7. Larry H/Fotoware:

    You said, “I’ve heard several people say ‘We can never goi back to historical baselines and species compositiions’. My question is : WHY?!?!?!?!?!?! No one will answer that question to my satisfaction.”

    These are dynamic ecosystems that change and vary greatly over time. They are not static. What “historical baseline” are you proposing we “take” these forests back to? Do you have a date? A decade? Is it the same for every forest? Every place on Earth? Has our climate changed over time?

    You also said, “Today’s preservationists want to ‘restore’ (by doing NOTHING!) forests to a pre-man baseline that no one could possibly know.”

    Funny, Larry, but I’ve actually never heard anyone in our movement ever talk about doing this. Honestly, the only people I ever hear talking about this type of stuff are people like you, who claim it’s the enviros who believe this.

    Anyway, far as I can tell, most of the enviros I know working on these issues believe that the best way to restore these degraded landscapes is to remove the impediments to naturally functioning ecosystems. This approach isn’t about 1850, 1492 or 2000 bc. Thanks.

  8. Most people seem to prefer any baseline around 1400, before the white man came to America. Of course, you annot use one locales baseline for another site….duh! (Lovely strawman!) It is generally accepted that Indian burning practices resulted in the resilient P. pine forests that used to dominate the West. Even if there isn’t an actual numerical stocking level, it is VERY clear that today’s stocking levels are far beyong the carrying capacity of our current precipitation.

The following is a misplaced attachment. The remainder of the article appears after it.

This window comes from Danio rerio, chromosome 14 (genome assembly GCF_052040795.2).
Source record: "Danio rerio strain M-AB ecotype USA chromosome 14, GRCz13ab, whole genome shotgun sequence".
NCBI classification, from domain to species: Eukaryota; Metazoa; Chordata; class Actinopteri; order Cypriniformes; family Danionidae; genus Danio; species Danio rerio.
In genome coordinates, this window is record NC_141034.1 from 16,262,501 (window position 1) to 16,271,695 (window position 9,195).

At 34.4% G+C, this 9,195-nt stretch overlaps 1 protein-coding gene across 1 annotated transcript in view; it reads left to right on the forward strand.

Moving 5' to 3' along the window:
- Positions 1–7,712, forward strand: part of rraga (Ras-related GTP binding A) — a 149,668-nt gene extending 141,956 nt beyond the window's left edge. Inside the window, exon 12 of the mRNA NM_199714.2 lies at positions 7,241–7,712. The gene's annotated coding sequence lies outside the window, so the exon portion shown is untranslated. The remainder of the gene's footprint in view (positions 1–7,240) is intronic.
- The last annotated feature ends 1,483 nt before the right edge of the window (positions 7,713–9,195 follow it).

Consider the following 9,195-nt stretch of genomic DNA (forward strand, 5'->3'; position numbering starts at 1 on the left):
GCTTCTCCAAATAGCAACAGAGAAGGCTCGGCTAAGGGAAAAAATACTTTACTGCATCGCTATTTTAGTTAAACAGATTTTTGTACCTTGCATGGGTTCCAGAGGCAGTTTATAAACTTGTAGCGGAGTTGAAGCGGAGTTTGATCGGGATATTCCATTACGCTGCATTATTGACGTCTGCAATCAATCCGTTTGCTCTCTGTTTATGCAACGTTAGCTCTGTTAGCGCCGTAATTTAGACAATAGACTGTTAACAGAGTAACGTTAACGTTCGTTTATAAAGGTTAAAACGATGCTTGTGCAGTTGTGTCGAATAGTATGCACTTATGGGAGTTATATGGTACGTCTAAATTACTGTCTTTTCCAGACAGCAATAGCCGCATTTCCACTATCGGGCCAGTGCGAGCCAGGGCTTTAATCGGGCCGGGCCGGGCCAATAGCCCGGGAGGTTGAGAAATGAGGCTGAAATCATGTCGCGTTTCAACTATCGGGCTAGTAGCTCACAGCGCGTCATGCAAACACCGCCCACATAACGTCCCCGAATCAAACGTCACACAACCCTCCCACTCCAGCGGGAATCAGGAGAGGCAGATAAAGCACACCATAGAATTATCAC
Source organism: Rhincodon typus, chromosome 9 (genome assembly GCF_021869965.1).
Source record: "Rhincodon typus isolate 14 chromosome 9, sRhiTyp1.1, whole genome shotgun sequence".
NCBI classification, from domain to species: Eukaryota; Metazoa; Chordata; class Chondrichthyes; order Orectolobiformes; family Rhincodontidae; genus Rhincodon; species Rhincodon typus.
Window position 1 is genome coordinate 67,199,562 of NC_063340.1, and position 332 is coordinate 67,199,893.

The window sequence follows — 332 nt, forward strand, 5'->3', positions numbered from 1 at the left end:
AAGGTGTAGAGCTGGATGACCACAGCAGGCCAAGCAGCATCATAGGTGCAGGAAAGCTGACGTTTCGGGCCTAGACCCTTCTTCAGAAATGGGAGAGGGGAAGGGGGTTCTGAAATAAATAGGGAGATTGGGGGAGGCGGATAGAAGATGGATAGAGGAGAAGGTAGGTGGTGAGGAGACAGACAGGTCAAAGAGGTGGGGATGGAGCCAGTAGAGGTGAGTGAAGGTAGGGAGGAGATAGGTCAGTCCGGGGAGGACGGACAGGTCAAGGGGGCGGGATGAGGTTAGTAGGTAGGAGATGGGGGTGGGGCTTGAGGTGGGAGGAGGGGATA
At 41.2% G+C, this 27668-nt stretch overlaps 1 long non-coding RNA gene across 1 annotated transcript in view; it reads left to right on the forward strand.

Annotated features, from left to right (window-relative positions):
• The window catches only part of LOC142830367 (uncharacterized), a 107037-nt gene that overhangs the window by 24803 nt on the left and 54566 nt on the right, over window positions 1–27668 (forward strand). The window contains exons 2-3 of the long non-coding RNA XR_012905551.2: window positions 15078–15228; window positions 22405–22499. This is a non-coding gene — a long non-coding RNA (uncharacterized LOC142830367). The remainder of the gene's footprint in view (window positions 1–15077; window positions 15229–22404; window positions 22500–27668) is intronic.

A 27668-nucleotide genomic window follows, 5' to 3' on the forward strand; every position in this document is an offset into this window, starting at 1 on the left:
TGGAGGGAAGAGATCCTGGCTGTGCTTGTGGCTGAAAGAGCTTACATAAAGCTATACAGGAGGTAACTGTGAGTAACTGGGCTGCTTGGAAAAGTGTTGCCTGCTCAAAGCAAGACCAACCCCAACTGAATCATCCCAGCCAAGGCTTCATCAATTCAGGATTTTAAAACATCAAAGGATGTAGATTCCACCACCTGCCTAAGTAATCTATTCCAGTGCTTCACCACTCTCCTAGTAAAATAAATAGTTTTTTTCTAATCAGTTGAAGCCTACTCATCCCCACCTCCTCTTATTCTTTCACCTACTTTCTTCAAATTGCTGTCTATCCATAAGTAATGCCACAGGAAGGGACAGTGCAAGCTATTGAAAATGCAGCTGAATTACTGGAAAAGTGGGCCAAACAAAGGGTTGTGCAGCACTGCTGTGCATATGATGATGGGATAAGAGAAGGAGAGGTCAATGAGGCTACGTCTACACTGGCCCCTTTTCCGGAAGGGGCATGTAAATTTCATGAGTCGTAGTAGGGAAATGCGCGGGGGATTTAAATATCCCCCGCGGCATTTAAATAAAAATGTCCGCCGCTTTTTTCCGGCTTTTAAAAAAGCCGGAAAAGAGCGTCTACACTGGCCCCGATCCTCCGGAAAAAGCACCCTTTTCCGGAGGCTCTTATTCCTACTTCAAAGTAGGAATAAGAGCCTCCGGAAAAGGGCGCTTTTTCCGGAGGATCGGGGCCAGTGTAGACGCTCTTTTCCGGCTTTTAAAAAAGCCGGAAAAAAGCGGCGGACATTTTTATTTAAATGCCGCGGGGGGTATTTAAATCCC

Ummmm, what about NREPA?!?!?!?!?!!?!?!??!?!?! THAT is preservationism at its very worst! They claim that merely making it all into Wilderness will fix and protect the forests. They have been pushing that eastern Gaia-worship for YEARS, now! JEEEEEEEEEZZZZZZZZ!!! Once they have exercised Eminent Domain on 20 million acres of private lands in the East to make into Wilderness Areas, then we can consider more Wilderness for the West.

    Impediments = man… in their anti-human beliefs. Hey, if you believe that “man is a cancer upon the earth”, shouldn’t you end your life right now? Or, at the very least, give up your cellphones, air conditioners, computers, cars, airline travel, trains, organic food from California, MSNBC and all of Al Gore’s wealth?!?!?

    Hey, why not “sculpt” our forests to fit the current climate, instead of this Die, Rot and Burn “crappiola”? I’m not talking about high elevation pure lodgepole stands in Wilderness and National Parks. I’m talking about forests which were of mixed conifers and maybe some hardwoods, in the West. It’s called “site-specific” science, Matt. If a stand once supported trees other than lodgepoles and other similar serotinous pines, we should be “restoring” them back to the resilient, historic forests they once were, before fire suppression.

    I think that open-minded people who understand forest sciences will welcome this strategy with open arms. And, like you say, “naturally functioning ecosystems” is also subject to site and climate. Since the climate is drier, shouldn’t we have LESS trees competing for the scarce precipitation?!? Instead, too many people think more trees is always better.

    And what about the massives amounts of GHG’s going into our upper atmosphere?? Shouldn’t we be “regulating” those, as well? Shouldn’t we stop adding to the feedback loops? Shouldn’t we be saving the remnants of our old growth we have left.

    Finally, shouldn’t we be “saving forests” that aren’t lodgepoles?

    PS Excuse the sarcasm but…. I don’t believe in the “Gods” of either side.